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Another women's figure skating final will be behind us soon, with all the requisite drama that follows the Winter Games' marquee event.
What do you expect from a sport in which the participants don't go to the clubhouse or locker room but to a place called "Kiss and Cry."
No matter how good or how exciting this year's version of the women's competition was, it will never top 1994 and what is still the top-rated Olympics program in history. It was watched by 48.5 million people. This year's short program drew 29.7 million, which was up from the Sochi Games' 21.4 million.
The reason was the you-couldn't-make-it-up backstory that could have been straight out of the pages of Donald E. Westlake. It achieved such acclaim that only first names are necessary: Tonya and Nancy.
The short version is that Nancy Kerrigan was favored to make the U.S. Olympic figure skating team and was the chief rival of Tonya Harding. Kerrigan was kneecapped at the U.S. Figure Skating Championships in an attack planned by Harding's ex-husband, Jeff Gillooly.
Both Kerrigan and Harding went to Lillehammer, Norway, and competed against each other. Kerrigan won the silver; Harding did not even come close to medaling.
The spat even created a journalism kerfuffle when New York Newsday photoshopped a cover of Harding and Kerrigan skating in warmups at the Olympics at the same time. It never happened but it sure made for a good cover.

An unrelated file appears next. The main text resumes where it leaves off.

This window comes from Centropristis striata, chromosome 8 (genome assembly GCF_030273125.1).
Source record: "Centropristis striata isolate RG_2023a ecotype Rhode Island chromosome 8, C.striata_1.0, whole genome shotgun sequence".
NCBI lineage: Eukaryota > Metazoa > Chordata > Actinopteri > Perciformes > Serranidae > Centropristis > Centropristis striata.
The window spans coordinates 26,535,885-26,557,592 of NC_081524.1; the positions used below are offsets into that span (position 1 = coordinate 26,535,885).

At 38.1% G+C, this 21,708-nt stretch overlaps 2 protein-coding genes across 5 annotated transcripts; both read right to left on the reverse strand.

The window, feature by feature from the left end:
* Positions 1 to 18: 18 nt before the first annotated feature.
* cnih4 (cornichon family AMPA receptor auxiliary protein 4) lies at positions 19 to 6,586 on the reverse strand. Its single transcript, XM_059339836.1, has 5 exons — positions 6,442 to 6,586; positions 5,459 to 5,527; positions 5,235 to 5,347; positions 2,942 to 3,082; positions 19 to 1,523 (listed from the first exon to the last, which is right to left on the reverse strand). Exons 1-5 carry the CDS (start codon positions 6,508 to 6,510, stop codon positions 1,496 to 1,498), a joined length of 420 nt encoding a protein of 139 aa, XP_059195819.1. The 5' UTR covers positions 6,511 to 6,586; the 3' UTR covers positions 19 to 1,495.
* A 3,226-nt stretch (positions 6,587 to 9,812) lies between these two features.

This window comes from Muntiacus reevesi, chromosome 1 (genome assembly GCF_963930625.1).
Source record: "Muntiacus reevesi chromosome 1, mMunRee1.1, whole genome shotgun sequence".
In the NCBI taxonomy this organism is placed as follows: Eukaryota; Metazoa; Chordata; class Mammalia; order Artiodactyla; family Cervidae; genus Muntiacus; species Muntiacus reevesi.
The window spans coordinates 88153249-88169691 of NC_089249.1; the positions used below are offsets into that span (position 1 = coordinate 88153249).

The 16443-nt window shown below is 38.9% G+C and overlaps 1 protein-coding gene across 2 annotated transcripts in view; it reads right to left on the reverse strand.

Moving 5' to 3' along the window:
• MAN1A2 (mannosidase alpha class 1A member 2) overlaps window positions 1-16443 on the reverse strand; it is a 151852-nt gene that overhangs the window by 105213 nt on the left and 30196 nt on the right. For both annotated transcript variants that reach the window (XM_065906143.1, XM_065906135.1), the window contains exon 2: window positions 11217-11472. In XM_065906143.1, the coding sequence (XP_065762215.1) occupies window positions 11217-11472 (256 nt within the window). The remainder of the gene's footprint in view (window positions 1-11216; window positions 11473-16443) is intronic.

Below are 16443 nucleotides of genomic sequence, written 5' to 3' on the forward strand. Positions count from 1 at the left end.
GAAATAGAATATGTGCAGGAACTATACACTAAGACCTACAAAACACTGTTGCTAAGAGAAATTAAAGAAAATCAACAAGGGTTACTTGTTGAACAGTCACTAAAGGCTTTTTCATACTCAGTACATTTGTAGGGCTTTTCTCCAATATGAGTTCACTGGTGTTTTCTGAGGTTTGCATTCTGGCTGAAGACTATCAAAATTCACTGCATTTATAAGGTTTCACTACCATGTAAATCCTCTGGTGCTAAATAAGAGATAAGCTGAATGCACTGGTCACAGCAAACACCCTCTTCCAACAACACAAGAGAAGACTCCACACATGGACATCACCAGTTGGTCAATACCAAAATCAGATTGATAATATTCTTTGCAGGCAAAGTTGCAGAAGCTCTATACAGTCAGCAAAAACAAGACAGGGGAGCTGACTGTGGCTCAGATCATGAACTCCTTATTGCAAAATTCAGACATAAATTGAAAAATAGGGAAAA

A few months ago, a mockumentary-styled movie, "I, Tonya," hit the screens to great reviews as one of the best sports movies ever, although admittedly that's a pretty low bar. It's even going to win an Oscar, probably: Allison Janney, playing Tonya Harding's mother, is up for best supporting actress. Harding's mother, LaVona Golden, was known to have a pet bird on her shoulder and Janney auditioned three different birds for that part. Wonder how she told the losers? Janney even wore a fake bird on her shoulder at the Golden Globes ceremony. If you hadn't seen the movie, it looked mighty strange.
One thing the movie is a little fuzzy about is if Harding knew of the attack beforehand. She has said she was aware that something was up but has otherwise always professed her innocence. Gillooly, who legally changed his name to Jeff Stone (can't make this stuff up), said she definitely knew about the attack. Gillooly served six months of a two-year prison sentence, and Harding pleaded guilty to conspiracy to hinder an investigation and was banned from figure skating for life.